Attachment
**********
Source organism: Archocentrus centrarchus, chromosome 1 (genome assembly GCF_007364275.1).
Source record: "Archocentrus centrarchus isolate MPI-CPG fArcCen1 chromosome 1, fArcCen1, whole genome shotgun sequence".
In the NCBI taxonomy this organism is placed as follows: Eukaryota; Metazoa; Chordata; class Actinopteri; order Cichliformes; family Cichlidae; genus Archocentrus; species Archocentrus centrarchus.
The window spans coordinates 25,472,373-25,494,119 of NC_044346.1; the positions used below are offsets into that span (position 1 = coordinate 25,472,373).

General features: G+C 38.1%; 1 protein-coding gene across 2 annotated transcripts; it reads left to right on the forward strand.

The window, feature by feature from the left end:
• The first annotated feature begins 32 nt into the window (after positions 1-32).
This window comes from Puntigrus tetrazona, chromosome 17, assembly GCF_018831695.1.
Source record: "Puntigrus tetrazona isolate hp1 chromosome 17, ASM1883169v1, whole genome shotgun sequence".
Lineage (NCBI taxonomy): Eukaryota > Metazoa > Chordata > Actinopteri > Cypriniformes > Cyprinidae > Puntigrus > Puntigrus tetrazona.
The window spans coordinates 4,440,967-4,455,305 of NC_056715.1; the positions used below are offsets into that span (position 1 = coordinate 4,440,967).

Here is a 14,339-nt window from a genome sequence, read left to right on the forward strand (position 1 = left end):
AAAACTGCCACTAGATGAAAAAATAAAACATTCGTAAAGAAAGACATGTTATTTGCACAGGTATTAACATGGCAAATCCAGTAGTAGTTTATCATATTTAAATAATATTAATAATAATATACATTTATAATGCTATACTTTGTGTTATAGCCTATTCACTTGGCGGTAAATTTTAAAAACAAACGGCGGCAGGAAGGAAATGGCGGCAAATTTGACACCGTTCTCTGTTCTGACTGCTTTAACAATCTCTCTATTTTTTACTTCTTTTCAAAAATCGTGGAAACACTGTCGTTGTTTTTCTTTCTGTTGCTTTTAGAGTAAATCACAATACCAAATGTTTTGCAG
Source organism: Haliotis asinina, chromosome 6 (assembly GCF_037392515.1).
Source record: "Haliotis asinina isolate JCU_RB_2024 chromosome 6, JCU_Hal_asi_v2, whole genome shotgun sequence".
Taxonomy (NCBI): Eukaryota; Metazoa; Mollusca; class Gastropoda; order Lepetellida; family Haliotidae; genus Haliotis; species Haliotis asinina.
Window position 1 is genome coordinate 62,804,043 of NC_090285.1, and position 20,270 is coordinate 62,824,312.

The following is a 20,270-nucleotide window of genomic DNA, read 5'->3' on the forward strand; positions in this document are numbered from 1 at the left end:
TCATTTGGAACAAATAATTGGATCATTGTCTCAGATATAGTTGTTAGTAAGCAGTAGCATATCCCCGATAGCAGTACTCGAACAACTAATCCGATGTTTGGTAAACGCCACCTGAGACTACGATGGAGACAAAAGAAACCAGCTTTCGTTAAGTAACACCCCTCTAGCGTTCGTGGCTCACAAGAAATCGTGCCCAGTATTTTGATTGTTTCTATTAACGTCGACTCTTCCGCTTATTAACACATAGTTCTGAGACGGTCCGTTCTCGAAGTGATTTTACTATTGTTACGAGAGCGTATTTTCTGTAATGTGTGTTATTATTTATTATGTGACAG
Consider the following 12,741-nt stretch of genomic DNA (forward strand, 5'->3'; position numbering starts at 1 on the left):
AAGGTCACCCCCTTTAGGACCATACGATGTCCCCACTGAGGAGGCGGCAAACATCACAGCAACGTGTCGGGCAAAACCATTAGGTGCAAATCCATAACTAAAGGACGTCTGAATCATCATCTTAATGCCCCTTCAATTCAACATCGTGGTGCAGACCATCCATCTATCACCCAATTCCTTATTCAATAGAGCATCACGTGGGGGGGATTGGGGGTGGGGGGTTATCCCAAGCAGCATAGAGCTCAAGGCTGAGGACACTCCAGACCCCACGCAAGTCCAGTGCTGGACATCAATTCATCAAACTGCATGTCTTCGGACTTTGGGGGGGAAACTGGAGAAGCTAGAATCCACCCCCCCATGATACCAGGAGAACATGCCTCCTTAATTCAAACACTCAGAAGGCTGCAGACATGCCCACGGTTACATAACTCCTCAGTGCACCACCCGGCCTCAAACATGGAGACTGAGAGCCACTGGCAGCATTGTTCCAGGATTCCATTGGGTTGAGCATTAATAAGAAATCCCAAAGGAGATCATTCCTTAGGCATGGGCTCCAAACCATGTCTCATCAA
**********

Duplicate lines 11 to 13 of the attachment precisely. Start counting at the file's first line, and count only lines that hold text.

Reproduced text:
The window spans coordinates 4,440,967-4,455,305 of NC_056715.1; the positions used below are offsets into that span (position 1 = coordinate 4,440,967).

Here is a 14,339-nt window from a genome sequence, read left to right on the forward strand (position 1 = left end):
AAAACTGCCACTAGATGAAAAAATAAAACATTCGTAAAGAAAGACATGTTATTTGCACAGGTATTAACATGGCAAATCCAGTAGTAGTTTATCATATTTAAATAATATTAATAATAATATACATTTATAATGCTATACTTTGTGTTATAGCCTATTCACTTGGCGGTAAATTTTAAAAACAAACGGCGGCAGGAAGGAAATGGCGGCAAATTTGACACCGTTCTCTGTTCTGACTGCTTTAACAATCTCTCTATTTTTTACTTCTTTTCAAAAATCGTGGAAACACTGTCGTTGTTTTTCTTTCTGTTGCTTTTAGAGTAAATCACAATACCAAATGTTTTGCAG